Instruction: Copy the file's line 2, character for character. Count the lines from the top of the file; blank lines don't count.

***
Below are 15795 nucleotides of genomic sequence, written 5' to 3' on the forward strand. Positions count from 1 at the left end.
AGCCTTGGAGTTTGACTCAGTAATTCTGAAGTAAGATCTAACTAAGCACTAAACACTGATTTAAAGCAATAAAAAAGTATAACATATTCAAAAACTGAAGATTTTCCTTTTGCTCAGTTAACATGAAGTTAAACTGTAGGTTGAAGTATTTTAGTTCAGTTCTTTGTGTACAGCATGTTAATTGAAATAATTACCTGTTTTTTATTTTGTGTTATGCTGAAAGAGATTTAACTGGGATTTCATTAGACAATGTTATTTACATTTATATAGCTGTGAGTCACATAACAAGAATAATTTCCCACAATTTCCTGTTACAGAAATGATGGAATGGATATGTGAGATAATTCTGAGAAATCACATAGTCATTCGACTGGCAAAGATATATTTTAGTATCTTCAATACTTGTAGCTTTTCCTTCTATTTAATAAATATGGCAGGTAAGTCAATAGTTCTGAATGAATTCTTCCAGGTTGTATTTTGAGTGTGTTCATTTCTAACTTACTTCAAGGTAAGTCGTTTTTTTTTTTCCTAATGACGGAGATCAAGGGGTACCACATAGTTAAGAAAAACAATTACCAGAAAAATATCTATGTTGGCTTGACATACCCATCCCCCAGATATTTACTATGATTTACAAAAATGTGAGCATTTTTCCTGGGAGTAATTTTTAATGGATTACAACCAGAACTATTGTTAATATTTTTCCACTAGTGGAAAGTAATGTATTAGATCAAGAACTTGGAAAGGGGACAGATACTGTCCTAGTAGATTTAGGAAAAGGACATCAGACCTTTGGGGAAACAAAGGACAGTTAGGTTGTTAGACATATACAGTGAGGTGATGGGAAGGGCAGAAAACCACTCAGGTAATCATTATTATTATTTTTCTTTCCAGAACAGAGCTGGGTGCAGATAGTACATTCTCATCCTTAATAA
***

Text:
AGCCTTGGAGTTTGACTCAGTAATTCTGAAGTAAGATCTAACTAAGCACTAAACACTGATTTAAAGCAATAAAAAAGTATAACATATTCAAAAACTGAAGATTTTCCTTTTGCTCAGTTAACATGAAGTTAAACTGTAGGTTGAAGTATTTTAGTTCAGTTCTTTGTGTACAGCATGTTAATTGAAATAATTACCTGTTTTTTATTTTGTGTTATGCTGAAAGAGATTTAACTGGGATTTCATTAGACAATGTTATTTACATTTATATAGCTGTGAGTCACATAACAAGAATAATTTCCCACAATTTCCTGTTACAGAAATGATGGAATGGATATGTGAGATAATTCTGAGAAATCACATAGTCATTCGACTGGCAAAGATATATTTTAGTATCTTCAATACTTGTAGCTTTTCCTTCTATTTAATAAATATGGCAGGTAAGTCAATAGTTCTGAATGAATTCTTCCAGGTTGTATTTTGAGTGTGTTCATTTCTAACTTACTTCAAGGTAAGTCGTTTTTTTTTTTCCTAATGACGGAGATCAAGGGGTACCACATAGTTAAGAAAAACAATTACCAGAAAAATATCTATGTTGGCTTGACATACCCATCCCCCAGATATTTACTATGATTTACAAAAATGTGAGCATTTTTCCTGGGAGTAATTTTTAATGGATTACAACCAGAACTATTGTTAATATTTTTCCACTAGTGGAAAGTAATGTATTAGATCAAGAACTTGGAAAGGGGACAGATACTGTCCTAGTAGATTTAGGAAAAGGACATCAGACCTTTGGGGAAACAAAGGACAGTTAGGTTGTTAGACATATACAGTGAGGTGATGGGAAGGGCAGAAAACCACTCAGGTAATCATTATTATTATTTTTCTTTCCAGAACAGAGCTGGGTGCAGATAGTACATTCTCATCCTTAATAA